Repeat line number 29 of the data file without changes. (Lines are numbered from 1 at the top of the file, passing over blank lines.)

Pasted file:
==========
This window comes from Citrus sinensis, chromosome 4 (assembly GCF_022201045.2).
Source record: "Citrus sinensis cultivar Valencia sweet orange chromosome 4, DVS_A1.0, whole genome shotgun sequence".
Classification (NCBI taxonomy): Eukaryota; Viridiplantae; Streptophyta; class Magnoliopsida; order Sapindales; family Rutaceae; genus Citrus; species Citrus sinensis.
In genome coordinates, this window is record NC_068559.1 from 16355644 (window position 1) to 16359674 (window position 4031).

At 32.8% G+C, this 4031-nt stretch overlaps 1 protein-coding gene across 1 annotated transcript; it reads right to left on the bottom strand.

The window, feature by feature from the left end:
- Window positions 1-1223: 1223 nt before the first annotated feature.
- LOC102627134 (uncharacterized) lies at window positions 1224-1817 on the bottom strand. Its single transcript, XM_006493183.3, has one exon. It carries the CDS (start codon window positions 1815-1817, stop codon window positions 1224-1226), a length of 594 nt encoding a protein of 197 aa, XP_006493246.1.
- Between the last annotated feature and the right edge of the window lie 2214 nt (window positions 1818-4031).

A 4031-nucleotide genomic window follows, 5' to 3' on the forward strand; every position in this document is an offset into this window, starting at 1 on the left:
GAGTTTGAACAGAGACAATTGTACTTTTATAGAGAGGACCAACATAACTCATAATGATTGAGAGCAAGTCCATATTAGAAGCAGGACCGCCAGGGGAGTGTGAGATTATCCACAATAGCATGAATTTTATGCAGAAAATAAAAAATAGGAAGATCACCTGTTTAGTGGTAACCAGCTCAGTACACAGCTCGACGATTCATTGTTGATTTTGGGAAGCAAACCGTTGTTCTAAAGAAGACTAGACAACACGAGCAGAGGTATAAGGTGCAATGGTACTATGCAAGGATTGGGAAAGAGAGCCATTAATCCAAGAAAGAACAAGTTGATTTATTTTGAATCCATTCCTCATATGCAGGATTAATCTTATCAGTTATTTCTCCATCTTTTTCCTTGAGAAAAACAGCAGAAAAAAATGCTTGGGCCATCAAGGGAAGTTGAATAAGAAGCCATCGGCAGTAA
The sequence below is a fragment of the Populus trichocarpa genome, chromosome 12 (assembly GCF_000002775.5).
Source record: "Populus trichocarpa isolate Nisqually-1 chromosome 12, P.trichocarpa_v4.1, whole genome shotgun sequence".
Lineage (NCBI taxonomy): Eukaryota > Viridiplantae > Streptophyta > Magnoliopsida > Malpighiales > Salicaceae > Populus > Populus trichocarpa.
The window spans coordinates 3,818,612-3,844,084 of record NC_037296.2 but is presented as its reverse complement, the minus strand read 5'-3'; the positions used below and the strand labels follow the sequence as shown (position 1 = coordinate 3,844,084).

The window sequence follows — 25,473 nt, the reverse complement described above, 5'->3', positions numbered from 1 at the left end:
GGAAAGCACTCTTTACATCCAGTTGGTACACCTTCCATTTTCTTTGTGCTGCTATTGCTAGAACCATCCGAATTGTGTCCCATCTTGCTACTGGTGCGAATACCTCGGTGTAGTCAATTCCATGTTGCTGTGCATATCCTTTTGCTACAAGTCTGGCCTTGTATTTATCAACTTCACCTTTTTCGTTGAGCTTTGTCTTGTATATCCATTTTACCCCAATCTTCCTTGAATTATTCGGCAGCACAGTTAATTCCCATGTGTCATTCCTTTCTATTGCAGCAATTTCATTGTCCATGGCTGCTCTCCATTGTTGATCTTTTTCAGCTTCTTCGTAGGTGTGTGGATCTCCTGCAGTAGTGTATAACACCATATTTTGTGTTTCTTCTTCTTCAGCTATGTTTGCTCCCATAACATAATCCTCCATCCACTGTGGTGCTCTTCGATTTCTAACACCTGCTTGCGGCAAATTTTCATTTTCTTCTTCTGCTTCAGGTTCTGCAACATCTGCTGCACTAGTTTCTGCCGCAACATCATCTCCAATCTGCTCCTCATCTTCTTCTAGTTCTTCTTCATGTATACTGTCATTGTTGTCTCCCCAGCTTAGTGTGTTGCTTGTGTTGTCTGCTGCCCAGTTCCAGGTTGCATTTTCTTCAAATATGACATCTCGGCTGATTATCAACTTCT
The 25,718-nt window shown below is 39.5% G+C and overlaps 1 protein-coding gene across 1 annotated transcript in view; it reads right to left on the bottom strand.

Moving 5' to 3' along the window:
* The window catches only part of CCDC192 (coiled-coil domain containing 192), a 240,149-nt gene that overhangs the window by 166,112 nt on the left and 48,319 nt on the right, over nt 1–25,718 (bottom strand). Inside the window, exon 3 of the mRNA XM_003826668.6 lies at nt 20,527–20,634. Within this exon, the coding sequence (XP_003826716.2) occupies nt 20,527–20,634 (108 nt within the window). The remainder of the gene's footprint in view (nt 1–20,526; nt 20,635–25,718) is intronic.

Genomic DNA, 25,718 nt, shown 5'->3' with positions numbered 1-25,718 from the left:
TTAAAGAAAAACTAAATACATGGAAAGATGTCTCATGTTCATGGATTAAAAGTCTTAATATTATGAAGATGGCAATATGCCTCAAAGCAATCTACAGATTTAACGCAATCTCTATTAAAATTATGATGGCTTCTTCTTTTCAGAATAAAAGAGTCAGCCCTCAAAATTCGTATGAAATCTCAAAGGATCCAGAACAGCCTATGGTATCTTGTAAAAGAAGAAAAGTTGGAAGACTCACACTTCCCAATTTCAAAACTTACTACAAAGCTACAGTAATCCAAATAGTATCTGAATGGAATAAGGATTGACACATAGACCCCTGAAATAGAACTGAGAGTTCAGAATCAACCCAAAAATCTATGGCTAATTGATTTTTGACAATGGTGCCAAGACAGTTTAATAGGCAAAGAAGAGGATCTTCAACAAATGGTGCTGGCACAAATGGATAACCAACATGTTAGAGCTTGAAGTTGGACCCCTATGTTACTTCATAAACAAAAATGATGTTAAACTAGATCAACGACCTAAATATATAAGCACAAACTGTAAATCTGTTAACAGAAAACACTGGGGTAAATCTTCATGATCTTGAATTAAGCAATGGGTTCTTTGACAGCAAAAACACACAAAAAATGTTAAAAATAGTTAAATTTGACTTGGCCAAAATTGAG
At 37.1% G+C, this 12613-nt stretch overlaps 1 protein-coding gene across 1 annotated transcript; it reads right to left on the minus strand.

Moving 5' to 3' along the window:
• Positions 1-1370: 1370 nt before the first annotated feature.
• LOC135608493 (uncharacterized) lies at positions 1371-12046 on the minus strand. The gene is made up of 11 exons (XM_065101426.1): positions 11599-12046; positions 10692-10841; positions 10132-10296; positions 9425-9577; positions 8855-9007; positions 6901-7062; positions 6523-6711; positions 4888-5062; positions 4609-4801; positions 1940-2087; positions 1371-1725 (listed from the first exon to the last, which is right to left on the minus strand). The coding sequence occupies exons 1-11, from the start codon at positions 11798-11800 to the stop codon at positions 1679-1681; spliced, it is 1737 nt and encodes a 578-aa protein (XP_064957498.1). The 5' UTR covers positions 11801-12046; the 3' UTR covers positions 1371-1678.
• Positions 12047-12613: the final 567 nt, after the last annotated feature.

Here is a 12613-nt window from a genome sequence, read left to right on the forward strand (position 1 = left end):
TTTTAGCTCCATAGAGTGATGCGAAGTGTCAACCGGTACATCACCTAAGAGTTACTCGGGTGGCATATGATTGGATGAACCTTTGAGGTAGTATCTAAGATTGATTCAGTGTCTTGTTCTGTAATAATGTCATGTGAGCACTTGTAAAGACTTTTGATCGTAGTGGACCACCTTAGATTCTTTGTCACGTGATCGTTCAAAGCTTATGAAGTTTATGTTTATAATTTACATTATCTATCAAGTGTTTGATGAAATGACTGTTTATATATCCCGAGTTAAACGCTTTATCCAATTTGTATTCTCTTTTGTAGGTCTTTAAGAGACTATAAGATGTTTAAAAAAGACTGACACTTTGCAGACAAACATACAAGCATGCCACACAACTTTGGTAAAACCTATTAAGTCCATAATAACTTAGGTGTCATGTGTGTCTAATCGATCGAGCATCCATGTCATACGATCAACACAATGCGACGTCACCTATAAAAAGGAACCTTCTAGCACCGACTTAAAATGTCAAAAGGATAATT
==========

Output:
TTTTAGCTCCATAGAGTGATGCGAAGTGTCAACCGGTACATCACCTAAGAGTTACTCGGGTGGCATATGATTGGATGAACCTTTGAGGTAGTATCTAAGATTGATTCAGTGTCTTGTTCTGTAATAATGTCATGTGAGCACTTGTAAAGACTTTTGATCGTAGTGGACCACCTTAGATTCTTTGTCACGTGATCGTTCAAAGCTTATGAAGTTTATGTTTATAATTTACATTATCTATCAAGTGTTTGATGAAATGACTGTTTATATATCCCGAGTTAAACGCTTTATCCAATTTGTATTCTCTTTTGTAGGTCTTTAAGAGACTATAAGATGTTTAAAAAAGACTGACACTTTGCAGACAAACATACAAGCATGCCACACAACTTTGGTAAAACCTATTAAGTCCATAATAACTTAGGTGTCATGTGTGTCTAATCGATCGAGCATCCATGTCATACGATCAACACAATGCGACGTCACCTATAAAAAGGAACCTTCTAGCACCGACTTAAAATGTCAAAAGGATAATT